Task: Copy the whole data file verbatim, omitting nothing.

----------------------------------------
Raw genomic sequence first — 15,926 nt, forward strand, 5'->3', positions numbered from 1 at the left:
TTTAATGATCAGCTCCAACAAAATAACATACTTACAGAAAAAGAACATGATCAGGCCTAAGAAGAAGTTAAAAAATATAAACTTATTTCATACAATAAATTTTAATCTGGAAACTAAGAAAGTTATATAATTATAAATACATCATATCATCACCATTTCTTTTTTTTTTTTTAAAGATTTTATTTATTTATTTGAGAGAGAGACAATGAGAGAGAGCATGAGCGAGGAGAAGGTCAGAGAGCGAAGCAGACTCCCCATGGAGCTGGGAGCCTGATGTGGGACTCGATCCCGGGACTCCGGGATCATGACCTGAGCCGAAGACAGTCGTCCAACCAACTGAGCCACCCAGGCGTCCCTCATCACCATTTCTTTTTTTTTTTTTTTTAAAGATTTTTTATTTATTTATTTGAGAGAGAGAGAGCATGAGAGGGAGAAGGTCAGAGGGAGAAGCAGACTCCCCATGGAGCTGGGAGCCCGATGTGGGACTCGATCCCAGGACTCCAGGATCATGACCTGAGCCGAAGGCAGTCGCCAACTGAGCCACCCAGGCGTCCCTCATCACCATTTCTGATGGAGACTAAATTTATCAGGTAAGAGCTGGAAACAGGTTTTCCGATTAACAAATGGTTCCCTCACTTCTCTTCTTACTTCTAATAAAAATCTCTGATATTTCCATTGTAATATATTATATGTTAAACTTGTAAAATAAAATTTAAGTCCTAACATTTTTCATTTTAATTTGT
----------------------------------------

Raw genomic sequence first — 15,926 nt, forward strand, 5'->3', positions numbered from 1 at the left:
TTTAATGATCAGCTCCAACAAAATAACATACTTACAGAAAAAGAACATGATCAGGCCTAAGAAGAAGTTAAAAAATATAAACTTATTTCATACAATAAATTTTAATCTGGAAACTAAGAAAGTTATATAATTATAAATACATCATATCATCACCATTTCTTTTTTTTTTTTTAAAGATTTTATTTATTTATTTGAGAGAGAGACAATGAGAGAGAGCATGAGCGAGGAGAAGGTCAGAGAGCGAAGCAGACTCCCCATGGAGCTGGGAGCCTGATGTGGGACTCGATCCCGGGACTCCGGGATCATGACCTGAGCCGAAGACAGTCGTCCAACCAACTGAGCCACCCAGGCGTCCCTCATCACCATTTCTTTTTTTTTTTTTTTTAAAGATTTTTTATTTATTTATTTGAGAGAGAGAGAGCATGAGAGGGAGAAGGTCAGAGGGAGAAGCAGACTCCCCATGGAGCTGGGAGCCCGATGTGGGACTCGATCCCAGGACTCCAGGATCATGACCTGAGCCGAAGGCAGTCGCCAACTGAGCCACCCAGGCGTCCCTCATCACCATTTCTGATGGAGACTAAATTTATCAGGTAAGAGCTGGAAACAGGTTTTCCGATTAACAAATGGTTCCCTCACTTCTCTTCTTACTTCTAATAAAAATCTCTGATATTTCCATTGTAATATATTATATGTTAAACTTGTAAAATAAAATTTAAGTCCTAACATTTTTCATTTTAATTTGT